(Bloomberg) -- The U.K. Supreme Court will rule next week on whether Northern Ireland’s abortion law is incompatible with human rights, as pressure builds on Prime Minister Theresa May to bring the province’s rules into line with the rest of the nation.
On May 25, the Republic of Ireland voted overwhelmingly -- by 66 percent to 34 percent -- to repeal the country’s abortion ban. This has focused attention on Northern Ireland, which has stricter laws than mainland U.K. stemming from the dominance of political parties with strong religious roots.
May faces a political headache as her minority government relies on the Democratic Unionist Party for votes to see through its legislation in Parliament. The DUP has campaigned against extending abortion rights, while leader Arlene Foster has insisted the matter is for Northern Irish legislators to examine.
The problem is that Northern Ireland has been without a government since January 2017, after a power-sharing deal between the DUP and Sinn Fein collapsed. May’s office said Tuesday that the matter is devolved to Northern Ireland and her government is focusing on re-establishing the executive there.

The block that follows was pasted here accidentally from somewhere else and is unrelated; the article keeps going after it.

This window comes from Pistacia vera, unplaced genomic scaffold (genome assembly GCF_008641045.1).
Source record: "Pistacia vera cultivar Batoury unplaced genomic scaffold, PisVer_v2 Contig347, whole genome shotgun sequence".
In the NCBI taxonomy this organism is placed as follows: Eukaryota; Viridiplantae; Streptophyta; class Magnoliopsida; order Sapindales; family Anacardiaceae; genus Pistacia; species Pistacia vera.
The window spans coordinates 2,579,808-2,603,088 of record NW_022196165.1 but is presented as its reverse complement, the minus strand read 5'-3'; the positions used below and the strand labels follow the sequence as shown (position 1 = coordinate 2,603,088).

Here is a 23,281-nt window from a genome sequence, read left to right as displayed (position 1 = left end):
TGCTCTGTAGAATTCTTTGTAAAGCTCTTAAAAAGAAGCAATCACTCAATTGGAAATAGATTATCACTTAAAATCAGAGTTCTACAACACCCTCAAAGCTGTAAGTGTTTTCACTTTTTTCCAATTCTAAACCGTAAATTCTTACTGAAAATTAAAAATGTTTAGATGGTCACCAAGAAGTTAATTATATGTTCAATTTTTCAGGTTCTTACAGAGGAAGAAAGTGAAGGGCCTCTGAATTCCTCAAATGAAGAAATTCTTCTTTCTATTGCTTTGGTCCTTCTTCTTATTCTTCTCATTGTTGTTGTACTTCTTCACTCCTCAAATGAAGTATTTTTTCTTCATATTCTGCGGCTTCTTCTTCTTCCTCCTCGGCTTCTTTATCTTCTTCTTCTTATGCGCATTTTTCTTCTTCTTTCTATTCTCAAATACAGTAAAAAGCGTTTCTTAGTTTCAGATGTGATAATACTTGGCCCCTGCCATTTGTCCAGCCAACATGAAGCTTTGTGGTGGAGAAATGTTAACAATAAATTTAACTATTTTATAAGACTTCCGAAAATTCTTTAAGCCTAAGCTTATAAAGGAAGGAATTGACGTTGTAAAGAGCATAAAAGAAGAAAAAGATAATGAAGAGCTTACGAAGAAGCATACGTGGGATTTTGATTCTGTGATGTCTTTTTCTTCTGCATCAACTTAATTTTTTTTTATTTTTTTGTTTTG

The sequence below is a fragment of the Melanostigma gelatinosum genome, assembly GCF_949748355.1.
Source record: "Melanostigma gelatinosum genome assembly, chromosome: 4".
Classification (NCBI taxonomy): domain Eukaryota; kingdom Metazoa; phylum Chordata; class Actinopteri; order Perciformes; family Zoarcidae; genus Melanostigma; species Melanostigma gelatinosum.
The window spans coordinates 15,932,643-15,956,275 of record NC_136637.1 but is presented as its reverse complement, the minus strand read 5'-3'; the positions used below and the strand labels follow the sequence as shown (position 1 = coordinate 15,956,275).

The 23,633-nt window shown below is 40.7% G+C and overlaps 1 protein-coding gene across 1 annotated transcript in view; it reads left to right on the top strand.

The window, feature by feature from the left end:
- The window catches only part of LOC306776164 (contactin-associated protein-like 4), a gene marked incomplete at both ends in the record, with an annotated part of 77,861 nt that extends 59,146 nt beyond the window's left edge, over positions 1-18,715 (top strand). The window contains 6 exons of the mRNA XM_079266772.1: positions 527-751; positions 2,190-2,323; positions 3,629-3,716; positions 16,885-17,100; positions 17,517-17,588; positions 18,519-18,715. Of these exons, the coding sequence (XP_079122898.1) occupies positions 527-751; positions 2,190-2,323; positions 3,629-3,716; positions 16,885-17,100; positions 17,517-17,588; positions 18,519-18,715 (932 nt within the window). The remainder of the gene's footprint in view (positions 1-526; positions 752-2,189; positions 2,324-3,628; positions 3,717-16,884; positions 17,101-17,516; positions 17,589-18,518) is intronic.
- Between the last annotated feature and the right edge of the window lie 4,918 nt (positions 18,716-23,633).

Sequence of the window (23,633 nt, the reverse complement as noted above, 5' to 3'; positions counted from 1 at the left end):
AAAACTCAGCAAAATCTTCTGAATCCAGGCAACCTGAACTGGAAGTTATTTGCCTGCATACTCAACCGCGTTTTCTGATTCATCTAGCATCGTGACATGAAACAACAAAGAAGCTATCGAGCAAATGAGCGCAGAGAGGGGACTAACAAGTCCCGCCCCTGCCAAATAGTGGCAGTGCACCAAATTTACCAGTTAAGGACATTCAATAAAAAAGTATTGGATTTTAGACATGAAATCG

Even so, May has faced calls from lawmakers within her own party and others to act in Northern Ireland. The timing could not be worse for the premier, as her government is set to bring back its central Brexit legislation in the middle of June and she relies on Foster’s ten lawmakers.
On Thursday, pro-choice campaigners took illegal abortion pills outside Northern Ireland’s main court, while there were counter-demonstrations by anti-abortion activists in Belfast city center, the Press Association said.
Unlike the rest of the U.K., abortion in Northern Ireland is only permitted if a woman’s life is at risk or if there is a permanent or serious risk to her mental or physical health. Fatal fetal abnormalities, rape and incest are not circumstances in which abortions can be performed legally. It is on this matter that the Supreme Court will pass judgment on June 7.
In England, Scotland and Wales an abortion can be legally carried out up to a 24-week gestational limit. Where the mother’s health is threatened or if there is a substantial risk the baby will have serious disabilities, terminations can be carried out later.
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